This is a series of short excerpts from each chapter of Beginnings: Interrogating Hauerwas edited by Leixlip lad Kevin Hargaden.
The outline of the book is in this post. This excerpt is from Chapter five, ARE CASUISTRY, NATURAL LAW, AND VIRTUE METHODS?
We’re into a pretty technical discussion in this chapter about Hauerwas’ method of theological ethics. Within a closing dialogue on habits and virtue, Brian Brock’s questions lead into this exchange about repentance (151-52)
As I read this, it is all connected back to Hauerwas’ emphasis on truthfulness and honesty – with ourselves, with others and with God.
It is also an interesting take on discerning the will of God and making decisions. Many is the time we pray, take advice, and make decisions that seem the best – but later, if things have not worked out, we look back and wonder what the heck happened there? This can lead to all sorts of theological contortions and introspection – how did we get God’s will wrong? But for Hauerwas this is not the real question – he is much more focused on how we take ownership of our decisions and repent of our mistakes.
BB: Could you explain how you understand repentance to work within your journey account? … How wedded are you to the claim that Christians should know they are making progress in the Christian life?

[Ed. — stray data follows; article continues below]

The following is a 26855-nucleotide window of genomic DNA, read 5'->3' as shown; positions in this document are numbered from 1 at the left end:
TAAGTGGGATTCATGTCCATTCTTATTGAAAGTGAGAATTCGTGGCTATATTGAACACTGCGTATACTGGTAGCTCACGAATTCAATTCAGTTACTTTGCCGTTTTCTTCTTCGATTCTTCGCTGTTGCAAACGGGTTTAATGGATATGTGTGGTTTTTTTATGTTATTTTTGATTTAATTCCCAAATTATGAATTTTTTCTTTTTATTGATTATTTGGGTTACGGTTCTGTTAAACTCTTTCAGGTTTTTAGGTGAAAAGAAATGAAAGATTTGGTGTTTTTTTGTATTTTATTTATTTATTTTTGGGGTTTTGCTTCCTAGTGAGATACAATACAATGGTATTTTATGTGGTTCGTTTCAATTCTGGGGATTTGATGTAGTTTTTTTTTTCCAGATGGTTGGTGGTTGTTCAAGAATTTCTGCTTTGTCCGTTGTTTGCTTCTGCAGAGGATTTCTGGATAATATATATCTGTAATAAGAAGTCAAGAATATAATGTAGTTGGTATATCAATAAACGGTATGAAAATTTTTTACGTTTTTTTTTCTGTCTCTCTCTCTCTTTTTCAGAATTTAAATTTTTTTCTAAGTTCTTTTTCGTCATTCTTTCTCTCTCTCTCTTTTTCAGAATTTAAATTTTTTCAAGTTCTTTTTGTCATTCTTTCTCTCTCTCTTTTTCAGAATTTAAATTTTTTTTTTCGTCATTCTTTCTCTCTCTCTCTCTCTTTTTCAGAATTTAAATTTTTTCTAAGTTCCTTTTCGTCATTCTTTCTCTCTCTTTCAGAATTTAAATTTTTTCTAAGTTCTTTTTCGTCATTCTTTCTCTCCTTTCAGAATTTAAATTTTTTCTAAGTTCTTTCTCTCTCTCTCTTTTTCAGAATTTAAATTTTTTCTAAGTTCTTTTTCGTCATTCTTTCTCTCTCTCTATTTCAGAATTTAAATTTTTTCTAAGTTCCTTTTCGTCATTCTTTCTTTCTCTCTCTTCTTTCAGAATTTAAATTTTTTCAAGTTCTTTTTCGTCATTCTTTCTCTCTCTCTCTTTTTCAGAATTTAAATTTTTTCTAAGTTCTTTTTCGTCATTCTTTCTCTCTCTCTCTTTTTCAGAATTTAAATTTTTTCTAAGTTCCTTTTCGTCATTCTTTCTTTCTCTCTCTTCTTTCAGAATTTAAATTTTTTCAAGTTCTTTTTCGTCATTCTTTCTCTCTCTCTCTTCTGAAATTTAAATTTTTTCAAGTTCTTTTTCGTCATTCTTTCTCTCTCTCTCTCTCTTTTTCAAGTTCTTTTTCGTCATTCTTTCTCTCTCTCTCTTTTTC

SH: We tend to think that the moral life is prospective, namely we always think, “How do I get it right in the future?” when in fact the most powerful form of our lives is how to make sense of our lives retrospectively. We think, in terms of prospective decisions, if we just get clear on fundamental principles and what the facts are, we’ll get it right. And then later we look back on those decisions when we thought we knew what we were doing and have to say, “My God! How could I have done that?” Well, you must take responsibility for it if you are to be who you are. And that means you must be able to repent in a way that the past becomes your past. So repentance makes possible our acknowledgment that when we didn’t know what we were doing, what we did was wrong and we must take responsibility for it. Otherwise, you will not have a self. So that’s the way I think about repentance.
And he follows up with this comment
SH: What usually messes us up is not what we do but our need to give justification for what we do. So one of the disciplines of the Christian life is to learn that I do not have to justify my life, but rather, I can acknowledge I’ve lived a life less than it should be. And yet, I don’t have to go on reproducing that. That’s a form of repentance that I want to say is crucial for our being able to think that we have lives worth living.
To which Brian Brock feeds back and summarises eloquently what he’s hearing from Hauerwas
BB: So, in fact, there’s a perception. We could refer to that as a revelation because you have been doing that all along, it just never occurred to you and it never appeared to you as morally relevant or you had strong internal rationalizations and deceptions to keep on doing it. So the questions of how repentance happens internally is going to be tied up with something that broke in on us to reveal a whole pattern of thinking and behavior as needing to be given up. And that looks a lot closer to some of the biblical language about the dependence for sanctification on the work of the Holy Spirit.
SH: I’m sure that’s right